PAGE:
Simms, Coppola differ over Norwalk legal settlements

Norwalk Corporation Counsel Mario Coppola.

Updated, 12:30 p.m.: Comment from John Kydes, copyedit.

NORWALK, Conn. — Norwalk is settling too many lawsuits under Corporation Counsel Mario Coppola, Common Council member Travis Simms (D-District B) said.

Simms and Council member Doug Hempstead (R-District D) voted against two legal items on last week’s Council agenda, actions in two lawsuits involving Norwalk Police. The items passed on a 12-2-0 vote.

Asked for an explanation Wednesday, Simms criticized Coppola.

“Since he came aboard, we haven’t challenged any of these cases. We have been negotiating and shoveling money out to all these different individuals and organizations. It’s time that he protects the city and start defending some of these lawsuits,” Simms said.

“I just think with the millions and millions of dollars that’s been going out, I just think he’s not being financially responsible to the taxpayers and I think he really needs to start doing his job and litigating some of these cases. That’s why I voted against it,” Simms said.

Asked about the dollar amount, Simms said he didn’t know off-hand what the figure is, “I am pretty sure for the past six years or so, with all the cases that’s been coming before us, he is just settling out. Pretty much like every case. I just think that over the years you start seeing some at $200,000, $500,000, $100,000 – these aren’t small amounts. I mean, it all adds up pretty quickly. I think that we’ve got to take a stand at some point and fight for the city.”

One of the items voted on by the Council were an authorization to discuss a settlement in a lawsuit filed by Christian Garnett against five police officers, Chief Thomas Kulhawik and the city.

Garnett alleges police brutality in his 2013 arrest, claiming that he was startled while being handcuffed and raised an arm, only to be slammed to the ground by three officers, kicked in the head and beaten. The city, in court documents, describes Garnett as a severely impaired driver who put up a fight with the three officers, injuring one, and went on to frighten children in the hospital’s emergency room with his aggressive behavior.

The federal courts website reports that the case is “administratively closed” because the parties have reached a settlement.

The other item was an authorization to file an offer of compromise with Terrance Cummings, who has sued Officer Jermaine Nash and the city.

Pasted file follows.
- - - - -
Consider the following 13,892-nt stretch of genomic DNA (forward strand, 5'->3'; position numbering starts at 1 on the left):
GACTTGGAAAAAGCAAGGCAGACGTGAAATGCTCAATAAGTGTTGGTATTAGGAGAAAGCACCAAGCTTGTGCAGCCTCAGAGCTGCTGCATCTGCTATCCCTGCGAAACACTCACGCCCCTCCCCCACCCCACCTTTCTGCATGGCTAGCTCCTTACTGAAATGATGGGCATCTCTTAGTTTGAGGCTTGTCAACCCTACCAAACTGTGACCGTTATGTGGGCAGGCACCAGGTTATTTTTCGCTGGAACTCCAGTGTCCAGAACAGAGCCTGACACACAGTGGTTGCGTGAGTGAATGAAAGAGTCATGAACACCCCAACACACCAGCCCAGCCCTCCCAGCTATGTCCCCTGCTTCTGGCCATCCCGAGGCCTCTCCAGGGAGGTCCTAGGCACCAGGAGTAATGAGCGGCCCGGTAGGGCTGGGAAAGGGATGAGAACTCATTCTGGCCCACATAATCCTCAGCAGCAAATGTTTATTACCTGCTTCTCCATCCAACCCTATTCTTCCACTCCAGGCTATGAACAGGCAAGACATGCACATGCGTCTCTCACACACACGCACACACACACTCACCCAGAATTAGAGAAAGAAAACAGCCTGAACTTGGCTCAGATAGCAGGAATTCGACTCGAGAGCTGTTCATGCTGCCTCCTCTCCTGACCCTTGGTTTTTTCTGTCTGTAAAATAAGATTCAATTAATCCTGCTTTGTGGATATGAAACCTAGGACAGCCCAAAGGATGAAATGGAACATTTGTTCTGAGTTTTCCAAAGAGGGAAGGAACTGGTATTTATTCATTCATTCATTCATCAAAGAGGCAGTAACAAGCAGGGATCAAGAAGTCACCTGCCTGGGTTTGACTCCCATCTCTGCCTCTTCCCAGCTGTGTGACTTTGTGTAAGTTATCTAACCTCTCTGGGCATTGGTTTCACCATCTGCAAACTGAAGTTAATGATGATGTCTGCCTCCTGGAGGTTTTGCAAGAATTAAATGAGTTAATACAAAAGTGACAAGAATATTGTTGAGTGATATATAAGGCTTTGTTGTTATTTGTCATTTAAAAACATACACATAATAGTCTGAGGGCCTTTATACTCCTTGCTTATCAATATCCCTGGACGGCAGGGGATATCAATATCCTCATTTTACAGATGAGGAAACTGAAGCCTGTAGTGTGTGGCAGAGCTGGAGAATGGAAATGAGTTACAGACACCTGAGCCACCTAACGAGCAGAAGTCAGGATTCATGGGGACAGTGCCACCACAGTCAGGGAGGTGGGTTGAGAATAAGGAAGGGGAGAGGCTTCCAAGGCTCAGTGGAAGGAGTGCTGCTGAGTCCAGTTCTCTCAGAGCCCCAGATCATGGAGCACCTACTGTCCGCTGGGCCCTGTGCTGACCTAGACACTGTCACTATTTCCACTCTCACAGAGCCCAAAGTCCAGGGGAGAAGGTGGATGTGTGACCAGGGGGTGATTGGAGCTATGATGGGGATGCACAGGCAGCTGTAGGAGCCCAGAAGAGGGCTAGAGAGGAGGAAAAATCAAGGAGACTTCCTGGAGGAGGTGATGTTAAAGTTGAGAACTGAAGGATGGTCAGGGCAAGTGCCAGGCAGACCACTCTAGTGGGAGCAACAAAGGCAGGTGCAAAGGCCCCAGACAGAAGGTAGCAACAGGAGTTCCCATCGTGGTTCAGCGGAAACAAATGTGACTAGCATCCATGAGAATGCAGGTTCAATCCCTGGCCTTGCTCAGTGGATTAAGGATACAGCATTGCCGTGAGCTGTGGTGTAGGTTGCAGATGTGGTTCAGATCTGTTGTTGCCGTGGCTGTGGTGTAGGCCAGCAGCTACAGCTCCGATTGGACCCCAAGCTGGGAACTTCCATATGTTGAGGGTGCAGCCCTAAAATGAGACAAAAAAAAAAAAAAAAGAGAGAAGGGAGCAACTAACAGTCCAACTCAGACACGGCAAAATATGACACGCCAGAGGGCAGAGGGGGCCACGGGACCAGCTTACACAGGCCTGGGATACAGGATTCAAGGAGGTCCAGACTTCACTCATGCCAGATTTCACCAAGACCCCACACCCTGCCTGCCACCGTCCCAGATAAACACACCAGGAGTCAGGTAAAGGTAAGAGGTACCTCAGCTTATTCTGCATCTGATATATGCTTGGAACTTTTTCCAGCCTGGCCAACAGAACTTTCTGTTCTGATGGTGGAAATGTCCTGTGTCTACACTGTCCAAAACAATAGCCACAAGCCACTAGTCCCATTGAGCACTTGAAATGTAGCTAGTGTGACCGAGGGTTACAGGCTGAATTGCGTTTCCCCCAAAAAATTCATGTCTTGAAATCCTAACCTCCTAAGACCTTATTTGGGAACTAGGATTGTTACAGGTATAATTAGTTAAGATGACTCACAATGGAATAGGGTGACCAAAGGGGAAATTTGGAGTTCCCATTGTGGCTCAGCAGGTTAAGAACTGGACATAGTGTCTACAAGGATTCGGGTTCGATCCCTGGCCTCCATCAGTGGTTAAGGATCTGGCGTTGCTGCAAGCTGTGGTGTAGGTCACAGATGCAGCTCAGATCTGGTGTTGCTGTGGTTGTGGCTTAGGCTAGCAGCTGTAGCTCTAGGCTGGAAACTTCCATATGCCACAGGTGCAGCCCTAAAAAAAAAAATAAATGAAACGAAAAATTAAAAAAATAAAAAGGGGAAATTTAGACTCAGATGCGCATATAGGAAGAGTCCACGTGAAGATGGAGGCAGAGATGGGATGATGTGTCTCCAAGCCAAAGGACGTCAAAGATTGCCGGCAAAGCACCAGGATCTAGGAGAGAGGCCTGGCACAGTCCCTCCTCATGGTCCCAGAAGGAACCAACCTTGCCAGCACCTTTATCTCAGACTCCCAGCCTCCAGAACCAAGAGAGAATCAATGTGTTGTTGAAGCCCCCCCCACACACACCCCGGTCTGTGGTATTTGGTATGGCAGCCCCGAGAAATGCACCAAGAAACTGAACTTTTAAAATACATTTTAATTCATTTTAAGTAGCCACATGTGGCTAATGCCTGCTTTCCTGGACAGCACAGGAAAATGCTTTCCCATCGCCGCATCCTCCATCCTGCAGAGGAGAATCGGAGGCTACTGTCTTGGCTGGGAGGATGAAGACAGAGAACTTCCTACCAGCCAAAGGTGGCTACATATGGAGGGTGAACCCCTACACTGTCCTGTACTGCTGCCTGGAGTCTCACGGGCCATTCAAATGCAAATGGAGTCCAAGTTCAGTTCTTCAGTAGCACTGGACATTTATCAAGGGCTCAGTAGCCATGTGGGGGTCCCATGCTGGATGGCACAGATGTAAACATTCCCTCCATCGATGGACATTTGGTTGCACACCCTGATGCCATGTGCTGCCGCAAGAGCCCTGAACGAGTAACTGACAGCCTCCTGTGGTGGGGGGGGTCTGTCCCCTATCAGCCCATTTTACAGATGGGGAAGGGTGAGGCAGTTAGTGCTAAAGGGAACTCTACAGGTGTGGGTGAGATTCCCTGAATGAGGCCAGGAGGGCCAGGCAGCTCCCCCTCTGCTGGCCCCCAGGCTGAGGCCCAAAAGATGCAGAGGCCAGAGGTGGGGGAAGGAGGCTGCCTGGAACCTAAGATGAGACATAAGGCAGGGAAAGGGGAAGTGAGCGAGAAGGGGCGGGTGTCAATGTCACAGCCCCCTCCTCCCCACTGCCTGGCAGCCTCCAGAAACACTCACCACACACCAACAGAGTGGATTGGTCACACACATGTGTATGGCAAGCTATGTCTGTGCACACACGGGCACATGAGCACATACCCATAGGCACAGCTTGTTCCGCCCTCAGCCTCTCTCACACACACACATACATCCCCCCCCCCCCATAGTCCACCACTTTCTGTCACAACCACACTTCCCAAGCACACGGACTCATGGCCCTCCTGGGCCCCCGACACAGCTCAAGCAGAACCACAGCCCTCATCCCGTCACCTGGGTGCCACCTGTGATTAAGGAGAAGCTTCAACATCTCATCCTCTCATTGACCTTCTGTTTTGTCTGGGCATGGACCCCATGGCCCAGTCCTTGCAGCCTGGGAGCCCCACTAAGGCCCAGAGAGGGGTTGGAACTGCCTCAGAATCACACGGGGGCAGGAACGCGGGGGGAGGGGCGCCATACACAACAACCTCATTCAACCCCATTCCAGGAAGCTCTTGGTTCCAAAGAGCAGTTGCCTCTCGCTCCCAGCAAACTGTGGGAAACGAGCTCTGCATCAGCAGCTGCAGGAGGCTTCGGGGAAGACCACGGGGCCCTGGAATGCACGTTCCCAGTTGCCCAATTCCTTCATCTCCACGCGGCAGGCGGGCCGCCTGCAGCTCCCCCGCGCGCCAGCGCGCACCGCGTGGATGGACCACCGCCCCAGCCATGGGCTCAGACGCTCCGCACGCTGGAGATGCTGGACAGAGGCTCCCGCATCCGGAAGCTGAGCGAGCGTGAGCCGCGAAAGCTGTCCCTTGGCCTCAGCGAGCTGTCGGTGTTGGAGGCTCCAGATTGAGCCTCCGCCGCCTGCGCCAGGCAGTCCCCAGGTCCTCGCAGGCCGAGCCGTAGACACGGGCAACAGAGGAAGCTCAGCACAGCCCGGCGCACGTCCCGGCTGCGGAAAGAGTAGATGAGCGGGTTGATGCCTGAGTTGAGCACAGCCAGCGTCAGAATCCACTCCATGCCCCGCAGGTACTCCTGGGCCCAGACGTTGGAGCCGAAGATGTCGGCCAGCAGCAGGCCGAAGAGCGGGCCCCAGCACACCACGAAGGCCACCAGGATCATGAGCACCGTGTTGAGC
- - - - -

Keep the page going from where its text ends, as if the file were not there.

Cummings was rear-ended by a Nash in August 2015, suffering serious injuries, according to the complaint. The city denies that Nash was negligent, accusing Cummings of being negligent and careless. The city also claims governmental immunity.

Coppola said he could not discuss pending litigation, per city policy.

He questioned whether Council authorization was needed for the offer, but it’s good to give the Council an update, he said, going on to call Simms’ remarks “ridiculous.”

“It’s not true, we have had great results since I have been here. I am really proud of our results. We have not lost a significant case that started when I was here,” Coppola said.

The City lost a Connecticut Supreme Court battle in 2016 over a tax assessment for Fairfield Merrittview, but that was started under the previous administration, he said. More recently, the city lost the lawsuit filed by Robert Barton over eminent domain, also in state Supreme Court, also a lawsuit which began long before Coppola was hired by Mayor Harry Rilling in late 2013.

The latter cost the city $1.65 million, $183,973.91 more than what would have been paid if the city hadn’t appealed a lower court decision in 2013.

“They lost that case, I didn’t. We just had the appeal,” Coppola said. “… We won some good cases but we’ve had great results. I think we have really done a good job with cleaning up the department.”

The legal office had no document management system when he came to Norwalk, he said, explaining that the legal library had been cleaned up and a conference room built.

“I am proud of what we have accomplished in four years,” he said.

Coppola did not reply to an email asking for a dollar figure on the settlements made since he became Corporation Counsel.